Cox's Bazar (Bangladesh) (AFP)
Bangladesh began on Monday to transfer a second group of Rohingya refugees to a remote island in the Bay of Bengal, despite opposition from human rights organizations.
More than 1,600 members of this Muslim minority who had fled neighboring Burma where they were persecuted have already been taken to the island of Bhashan Char in early December.
And Bangladeshi Foreign Minister AK Abdul Momen said on Monday that just under a thousand others were in the second group.
Buses collected them from the refugee camps of Cox's Bazar, where nearly a million people live, to take them to Chittagong port, from where they will leave for this island cut off from the world and vulnerable to cyclones and floods.
"They are going there on a voluntary basis. They are very anxious to go because their relatives who are already in Bhashan Char told them that it is an excellent place," Momen told AFP.
He added that the island was "100 times better" than the camps and that the refugees were asking to go.
"Bhashan Char is a very beautiful site. It is a beautiful complex. Those who go there love it," the minister said.
Two Rohingya refugees in this group told AFP that they were going there voluntarily.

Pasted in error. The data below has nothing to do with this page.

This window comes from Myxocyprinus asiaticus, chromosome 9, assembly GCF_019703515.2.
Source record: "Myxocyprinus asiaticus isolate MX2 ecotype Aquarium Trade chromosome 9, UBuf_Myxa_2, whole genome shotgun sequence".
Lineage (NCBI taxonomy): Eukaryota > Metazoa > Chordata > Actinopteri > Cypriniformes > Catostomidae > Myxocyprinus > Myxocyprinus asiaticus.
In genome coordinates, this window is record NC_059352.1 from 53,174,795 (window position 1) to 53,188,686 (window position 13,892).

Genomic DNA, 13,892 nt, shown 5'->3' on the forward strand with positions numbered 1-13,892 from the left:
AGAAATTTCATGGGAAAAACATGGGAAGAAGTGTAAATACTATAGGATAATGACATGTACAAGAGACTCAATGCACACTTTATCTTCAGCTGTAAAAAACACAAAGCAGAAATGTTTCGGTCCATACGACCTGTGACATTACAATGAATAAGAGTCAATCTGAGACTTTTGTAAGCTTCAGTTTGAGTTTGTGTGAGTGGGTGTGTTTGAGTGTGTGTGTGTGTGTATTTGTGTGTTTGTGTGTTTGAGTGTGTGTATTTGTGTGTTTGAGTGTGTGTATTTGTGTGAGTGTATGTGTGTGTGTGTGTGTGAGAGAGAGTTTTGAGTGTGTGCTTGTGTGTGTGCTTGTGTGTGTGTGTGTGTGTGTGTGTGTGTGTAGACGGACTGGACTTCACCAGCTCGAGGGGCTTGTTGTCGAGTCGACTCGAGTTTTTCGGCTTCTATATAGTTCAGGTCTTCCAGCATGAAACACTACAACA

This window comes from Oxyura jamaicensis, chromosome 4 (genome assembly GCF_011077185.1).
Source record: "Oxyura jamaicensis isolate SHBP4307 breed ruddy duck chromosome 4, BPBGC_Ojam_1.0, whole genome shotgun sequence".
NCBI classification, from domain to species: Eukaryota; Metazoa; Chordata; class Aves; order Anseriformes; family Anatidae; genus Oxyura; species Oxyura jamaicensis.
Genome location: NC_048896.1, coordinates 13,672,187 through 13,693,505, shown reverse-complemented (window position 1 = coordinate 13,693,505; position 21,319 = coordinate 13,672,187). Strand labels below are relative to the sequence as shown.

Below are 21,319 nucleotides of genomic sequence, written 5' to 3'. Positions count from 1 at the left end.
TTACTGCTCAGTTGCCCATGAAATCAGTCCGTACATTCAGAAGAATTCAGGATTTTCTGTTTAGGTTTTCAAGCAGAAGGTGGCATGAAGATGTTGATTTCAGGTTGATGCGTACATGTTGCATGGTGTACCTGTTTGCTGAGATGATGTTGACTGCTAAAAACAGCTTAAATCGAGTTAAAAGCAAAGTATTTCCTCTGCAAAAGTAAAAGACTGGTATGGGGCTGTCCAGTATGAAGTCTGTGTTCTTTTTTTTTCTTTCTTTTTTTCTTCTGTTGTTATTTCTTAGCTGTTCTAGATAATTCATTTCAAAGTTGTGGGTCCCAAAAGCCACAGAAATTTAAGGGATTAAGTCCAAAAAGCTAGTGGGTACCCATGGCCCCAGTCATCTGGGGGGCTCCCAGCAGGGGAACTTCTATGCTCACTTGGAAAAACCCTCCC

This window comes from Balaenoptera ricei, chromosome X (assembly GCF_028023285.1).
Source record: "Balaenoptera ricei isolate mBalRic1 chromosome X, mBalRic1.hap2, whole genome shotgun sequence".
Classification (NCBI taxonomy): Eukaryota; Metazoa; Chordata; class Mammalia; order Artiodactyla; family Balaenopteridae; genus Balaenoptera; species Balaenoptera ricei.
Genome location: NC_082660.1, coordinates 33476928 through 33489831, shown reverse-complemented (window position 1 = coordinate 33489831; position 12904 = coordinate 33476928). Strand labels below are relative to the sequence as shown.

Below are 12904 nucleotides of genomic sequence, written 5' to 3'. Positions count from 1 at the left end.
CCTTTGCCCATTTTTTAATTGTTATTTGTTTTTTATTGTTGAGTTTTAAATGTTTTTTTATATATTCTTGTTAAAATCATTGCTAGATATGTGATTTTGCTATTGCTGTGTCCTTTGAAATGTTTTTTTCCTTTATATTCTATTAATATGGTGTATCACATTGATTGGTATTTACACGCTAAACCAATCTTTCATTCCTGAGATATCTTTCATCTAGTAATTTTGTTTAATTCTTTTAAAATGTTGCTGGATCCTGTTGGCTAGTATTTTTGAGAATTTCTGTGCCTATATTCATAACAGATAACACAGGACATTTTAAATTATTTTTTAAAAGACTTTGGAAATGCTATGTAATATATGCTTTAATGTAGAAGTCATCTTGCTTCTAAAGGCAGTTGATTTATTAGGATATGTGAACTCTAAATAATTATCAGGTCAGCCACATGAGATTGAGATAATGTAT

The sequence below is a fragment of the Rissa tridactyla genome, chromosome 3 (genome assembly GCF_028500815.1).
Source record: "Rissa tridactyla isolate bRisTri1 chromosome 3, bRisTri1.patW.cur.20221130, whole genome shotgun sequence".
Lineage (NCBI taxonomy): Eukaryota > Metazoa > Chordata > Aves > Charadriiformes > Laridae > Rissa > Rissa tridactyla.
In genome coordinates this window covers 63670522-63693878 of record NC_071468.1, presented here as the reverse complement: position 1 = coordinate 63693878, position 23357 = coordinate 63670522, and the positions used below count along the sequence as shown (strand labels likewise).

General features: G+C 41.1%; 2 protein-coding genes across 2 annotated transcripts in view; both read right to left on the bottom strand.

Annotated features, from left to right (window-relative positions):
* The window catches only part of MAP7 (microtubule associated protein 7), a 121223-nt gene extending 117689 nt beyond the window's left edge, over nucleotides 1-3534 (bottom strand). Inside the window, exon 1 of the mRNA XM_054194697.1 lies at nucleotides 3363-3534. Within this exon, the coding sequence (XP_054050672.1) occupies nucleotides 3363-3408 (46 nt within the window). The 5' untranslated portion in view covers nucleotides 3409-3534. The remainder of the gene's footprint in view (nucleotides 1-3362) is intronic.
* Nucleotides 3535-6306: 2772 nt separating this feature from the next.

Serajul Islam, who is going there with five members of his family, also said that no one is forcing him to do so.
"Given the way the international community is handling our file, there is no future in the camps," he told AFP.
"Better to go there and spend the rest of my life, to live in better housing. At least I won't have to worry about flooding in the rainy season or the unbearable heat in the summer."
About 750,000 Rohingya Muslim refugees, a persecuted minority in a predominantly Buddhist Burma, fled in 2017 an ethnic cleansing carried out in the west of this country by the army and Buddhist militias, described as genocide by the UN.
After the first transfer on December 4, some Rohingya told AFP that they had been forced to agree to go to the island.
Dhaka has long wanted to displace 100,000 Rohingya refugees.
This controversial project, denounced by many NGOs and international organizations, is the subject of strong opposition from the Rohingya community.
The UN says it was not involved in this process.
"Statements from refugees that money was offered to Rohingya families to agree to go to Bhashan Char, or acts of intimidation raise questions about the displacement process," Saad Hammadi said , from the organization Amnesty International.
Mr. Momen, for his part, denounced the fabrications of the detractors of this project.
© 2020 AFP